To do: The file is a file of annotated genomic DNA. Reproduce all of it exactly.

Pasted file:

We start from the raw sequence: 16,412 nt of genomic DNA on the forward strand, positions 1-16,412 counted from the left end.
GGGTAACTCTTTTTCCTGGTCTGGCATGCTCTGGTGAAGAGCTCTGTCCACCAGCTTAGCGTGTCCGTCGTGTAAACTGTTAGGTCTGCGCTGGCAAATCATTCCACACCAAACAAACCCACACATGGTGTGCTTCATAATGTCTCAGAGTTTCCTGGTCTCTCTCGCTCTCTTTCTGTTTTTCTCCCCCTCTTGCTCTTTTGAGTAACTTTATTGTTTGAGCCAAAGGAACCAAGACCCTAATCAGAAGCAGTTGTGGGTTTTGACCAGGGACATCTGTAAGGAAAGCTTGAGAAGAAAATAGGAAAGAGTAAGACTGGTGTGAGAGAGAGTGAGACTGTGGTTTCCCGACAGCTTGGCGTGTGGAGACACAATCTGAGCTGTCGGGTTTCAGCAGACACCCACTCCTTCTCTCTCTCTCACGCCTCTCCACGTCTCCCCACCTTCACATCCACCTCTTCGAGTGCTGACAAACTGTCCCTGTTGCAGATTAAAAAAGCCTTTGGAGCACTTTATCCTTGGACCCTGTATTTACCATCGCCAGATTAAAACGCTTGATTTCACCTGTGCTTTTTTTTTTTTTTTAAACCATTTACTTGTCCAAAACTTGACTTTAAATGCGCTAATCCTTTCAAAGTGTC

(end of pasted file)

We start from the raw sequence: 16,412 nt of genomic DNA on the forward strand, positions 1-16,412 counted from the left end.
GGGTAACTCTTTTTCCTGGTCTGGCATGCTCTGGTGAAGAGCTCTGTCCACCAGCTTAGCGTGTCCGTCGTGTAAACTGTTAGGTCTGCGCTGGCAAATCATTCCACACCAAACAAACCCACACATGGTGTGCTTCATAATGTCTCAGAGTTTCCTGGTCTCTCTCGCTCTCTTTCTGTTTTTCTCCCCCTCTTGCTCTTTTGAGTAACTTTATTGTTTGAGCCAAAGGAACCAAGACCCTAATCAGAAGCAGTTGTGGGTTTTGACCAGGGACATCTGTAAGGAAAGCTTGAGAAGAAAATAGGAAAGAGTAAGACTGGTGTGAGAGAGAGTGAGACTGTGGTTTCCCGACAGCTTGGCGTGTGGAGACACAATCTGAGCTGTCGGGTTTCAGCAGACACCCACTCCTTCTCTCTCTCTCACGCCTCTCCACGTCTCCCCACCTTCACATCCACCTCTTCGAGTGCTGACAAACTGTCCCTGTTGCAGATTAAAAAAGCCTTTGGAGCACTTTATCCTTGGACCCTGTATTTACCATCGCCAGATTAAAACGCTTGATTTCACCTGTGCTTTTTTTTTTTTTTTAAACCATTTACTTGTCCAAAACTTGACTTTAAATGCGCTAATCCTTTCAAAGTGTC